2003 Volume 44 Issue 12 Pages 2594-2598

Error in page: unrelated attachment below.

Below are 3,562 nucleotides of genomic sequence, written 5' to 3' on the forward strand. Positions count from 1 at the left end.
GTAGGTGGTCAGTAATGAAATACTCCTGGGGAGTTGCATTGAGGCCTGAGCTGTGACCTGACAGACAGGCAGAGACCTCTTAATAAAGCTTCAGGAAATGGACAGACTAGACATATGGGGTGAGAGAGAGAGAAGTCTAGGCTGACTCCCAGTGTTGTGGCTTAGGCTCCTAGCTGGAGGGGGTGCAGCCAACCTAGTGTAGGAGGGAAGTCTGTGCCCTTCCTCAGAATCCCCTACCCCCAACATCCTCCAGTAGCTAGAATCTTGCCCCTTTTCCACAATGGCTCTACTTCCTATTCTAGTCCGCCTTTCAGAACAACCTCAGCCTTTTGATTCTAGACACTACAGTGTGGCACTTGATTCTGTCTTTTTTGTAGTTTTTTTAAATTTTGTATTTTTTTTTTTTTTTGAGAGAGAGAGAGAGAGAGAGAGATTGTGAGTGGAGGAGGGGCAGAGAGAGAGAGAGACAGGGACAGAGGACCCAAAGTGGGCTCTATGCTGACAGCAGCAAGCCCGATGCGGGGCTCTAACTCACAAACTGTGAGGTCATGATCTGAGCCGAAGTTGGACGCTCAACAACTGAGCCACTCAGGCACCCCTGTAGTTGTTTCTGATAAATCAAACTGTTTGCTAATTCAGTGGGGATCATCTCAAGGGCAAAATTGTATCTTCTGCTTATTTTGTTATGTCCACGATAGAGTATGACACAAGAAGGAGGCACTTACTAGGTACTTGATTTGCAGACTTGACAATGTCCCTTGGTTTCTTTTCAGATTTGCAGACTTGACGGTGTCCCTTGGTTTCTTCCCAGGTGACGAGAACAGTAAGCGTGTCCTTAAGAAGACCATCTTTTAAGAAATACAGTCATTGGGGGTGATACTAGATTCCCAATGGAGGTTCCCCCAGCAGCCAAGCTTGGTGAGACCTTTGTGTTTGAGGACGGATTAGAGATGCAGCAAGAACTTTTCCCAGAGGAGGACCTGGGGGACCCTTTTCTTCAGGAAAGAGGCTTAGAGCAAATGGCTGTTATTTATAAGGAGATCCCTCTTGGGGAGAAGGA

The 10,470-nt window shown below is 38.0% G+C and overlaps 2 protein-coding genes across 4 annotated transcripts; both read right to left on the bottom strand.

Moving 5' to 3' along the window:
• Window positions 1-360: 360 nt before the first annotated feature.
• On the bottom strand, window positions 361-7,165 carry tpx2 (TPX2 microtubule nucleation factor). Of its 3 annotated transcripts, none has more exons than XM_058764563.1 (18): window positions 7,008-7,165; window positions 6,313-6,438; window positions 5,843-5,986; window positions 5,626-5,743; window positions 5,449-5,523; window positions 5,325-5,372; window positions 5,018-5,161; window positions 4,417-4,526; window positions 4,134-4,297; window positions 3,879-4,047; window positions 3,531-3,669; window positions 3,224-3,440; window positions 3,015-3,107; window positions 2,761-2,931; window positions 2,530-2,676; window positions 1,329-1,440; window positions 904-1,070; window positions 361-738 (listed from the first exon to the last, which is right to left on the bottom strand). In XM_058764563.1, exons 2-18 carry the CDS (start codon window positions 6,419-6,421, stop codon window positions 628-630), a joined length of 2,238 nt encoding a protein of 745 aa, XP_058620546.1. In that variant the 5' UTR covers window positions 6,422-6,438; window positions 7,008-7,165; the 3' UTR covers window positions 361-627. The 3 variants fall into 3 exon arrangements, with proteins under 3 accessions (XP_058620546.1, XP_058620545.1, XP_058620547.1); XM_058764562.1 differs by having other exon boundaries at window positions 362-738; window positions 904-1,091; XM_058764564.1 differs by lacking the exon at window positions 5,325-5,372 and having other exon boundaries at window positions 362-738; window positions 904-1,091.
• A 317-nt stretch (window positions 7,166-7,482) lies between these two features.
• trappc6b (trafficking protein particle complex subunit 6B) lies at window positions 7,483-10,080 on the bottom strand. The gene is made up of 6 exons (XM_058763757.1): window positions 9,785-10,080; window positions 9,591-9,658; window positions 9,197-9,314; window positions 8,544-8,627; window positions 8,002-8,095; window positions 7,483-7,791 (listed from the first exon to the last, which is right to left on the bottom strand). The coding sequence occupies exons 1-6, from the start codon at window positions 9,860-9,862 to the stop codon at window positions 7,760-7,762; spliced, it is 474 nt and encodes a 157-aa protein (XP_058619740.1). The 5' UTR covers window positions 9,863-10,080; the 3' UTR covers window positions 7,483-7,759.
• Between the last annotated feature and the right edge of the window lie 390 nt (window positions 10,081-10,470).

The effect of temperature is discussed on the magnetic-alignment process of micron-sized particles dispersed in a fluid medium, based on the experimental data compiled on various non-ferromagnetic materials having different concentrations of paramagnetic impurity ion. The field-intensity required to achieve alignment decreased with temperature following the relation calculated from the Langevin theory, when the diamagnetic particles were free of paramagnetic ions. The rotational Brownian motion was considered to randomize the direction of the micro-crystals in the theory. The above-mentioned temperature dependence was expected to occur for most of the diamagnetic oxides, since the oxides were expected to posses a finite amount of diamagnetic anisotropy according to a model proposed recently to explain the origin of anisotropy. The decease of temperature caused additional reduction on the field-intensity to achieve alignment, when finite amount of paramagnetic ion was contained in the particle. This was because the paramagnetic anisotropy increased which the reduction of temperature. The doping of paramagnetic ion on non-ferromagnetic materials in the course of processing a material expected to reduce the field intensity to achieve magnetic alignment at room temperature. The above findings, concerned with the reduction of field intensity to achieve magnetic alignment, may increase the possibility of practical applications of the phenomena of magnetic alignment.